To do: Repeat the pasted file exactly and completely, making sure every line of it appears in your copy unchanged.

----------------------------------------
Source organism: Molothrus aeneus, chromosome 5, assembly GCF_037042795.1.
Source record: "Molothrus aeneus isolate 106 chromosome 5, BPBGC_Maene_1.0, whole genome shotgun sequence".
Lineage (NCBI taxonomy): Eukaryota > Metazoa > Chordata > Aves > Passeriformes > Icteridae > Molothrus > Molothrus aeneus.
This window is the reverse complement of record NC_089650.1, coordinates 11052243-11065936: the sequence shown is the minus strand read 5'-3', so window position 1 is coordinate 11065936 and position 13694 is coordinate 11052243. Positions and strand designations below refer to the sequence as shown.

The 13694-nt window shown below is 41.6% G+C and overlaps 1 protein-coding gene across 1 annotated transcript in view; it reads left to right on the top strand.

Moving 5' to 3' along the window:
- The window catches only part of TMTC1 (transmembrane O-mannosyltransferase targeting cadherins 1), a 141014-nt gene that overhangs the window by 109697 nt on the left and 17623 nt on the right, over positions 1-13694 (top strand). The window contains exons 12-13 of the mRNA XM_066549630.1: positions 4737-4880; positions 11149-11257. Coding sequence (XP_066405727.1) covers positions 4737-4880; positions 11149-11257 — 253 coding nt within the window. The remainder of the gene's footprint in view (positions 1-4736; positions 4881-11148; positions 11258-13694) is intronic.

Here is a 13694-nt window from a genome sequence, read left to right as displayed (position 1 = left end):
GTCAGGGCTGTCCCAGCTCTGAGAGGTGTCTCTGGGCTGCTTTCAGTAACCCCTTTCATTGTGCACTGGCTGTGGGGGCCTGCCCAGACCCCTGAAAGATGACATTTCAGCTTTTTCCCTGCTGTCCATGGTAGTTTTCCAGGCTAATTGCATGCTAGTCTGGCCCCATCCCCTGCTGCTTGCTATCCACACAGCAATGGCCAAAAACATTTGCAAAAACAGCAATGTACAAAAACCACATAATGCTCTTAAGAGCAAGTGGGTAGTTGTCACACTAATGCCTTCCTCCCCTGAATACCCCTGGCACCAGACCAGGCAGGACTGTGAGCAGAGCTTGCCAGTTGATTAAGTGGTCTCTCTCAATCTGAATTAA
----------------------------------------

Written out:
Source organism: Molothrus aeneus, chromosome 5, assembly GCF_037042795.1.
Source record: "Molothrus aeneus isolate 106 chromosome 5, BPBGC_Maene_1.0, whole genome shotgun sequence".
Lineage (NCBI taxonomy): Eukaryota > Metazoa > Chordata > Aves > Passeriformes > Icteridae > Molothrus > Molothrus aeneus.
This window is the reverse complement of record NC_089650.1, coordinates 11052243-11065936: the sequence shown is the minus strand read 5'-3', so window position 1 is coordinate 11065936 and position 13694 is coordinate 11052243. Positions and strand designations below refer to the sequence as shown.

The 13694-nt window shown below is 41.6% G+C and overlaps 1 protein-coding gene across 1 annotated transcript in view; it reads left to right on the top strand.

Moving 5' to 3' along the window:
- The window catches only part of TMTC1 (transmembrane O-mannosyltransferase targeting cadherins 1), a 141014-nt gene that overhangs the window by 109697 nt on the left and 17623 nt on the right, over positions 1-13694 (top strand). The window contains exons 12-13 of the mRNA XM_066549630.1: positions 4737-4880; positions 11149-11257. Coding sequence (XP_066405727.1) covers positions 4737-4880; positions 11149-11257 — 253 coding nt within the window. The remainder of the gene's footprint in view (positions 1-4736; positions 4881-11148; positions 11258-13694) is intronic.

Here is a 13694-nt window from a genome sequence, read left to right as displayed (position 1 = left end):
GTCAGGGCTGTCCCAGCTCTGAGAGGTGTCTCTGGGCTGCTTTCAGTAACCCCTTTCATTGTGCACTGGCTGTGGGGGCCTGCCCAGACCCCTGAAAGATGACATTTCAGCTTTTTCCCTGCTGTCCATGGTAGTTTTCCAGGCTAATTGCATGCTAGTCTGGCCCCATCCCCTGCTGCTTGCTATCCACACAGCAATGGCCAAAAACATTTGCAAAAACAGCAATGTACAAAAACCACATAATGCTCTTAAGAGCAAGTGGGTAGTTGTCACACTAATGCCTTCCTCCCCTGAATACCCCTGGCACCAGACCAGGCAGGACTGTGAGCAGAGCTTGCCAGTTGATTAAGTGGTCTCTCTCAATCTGAATTAA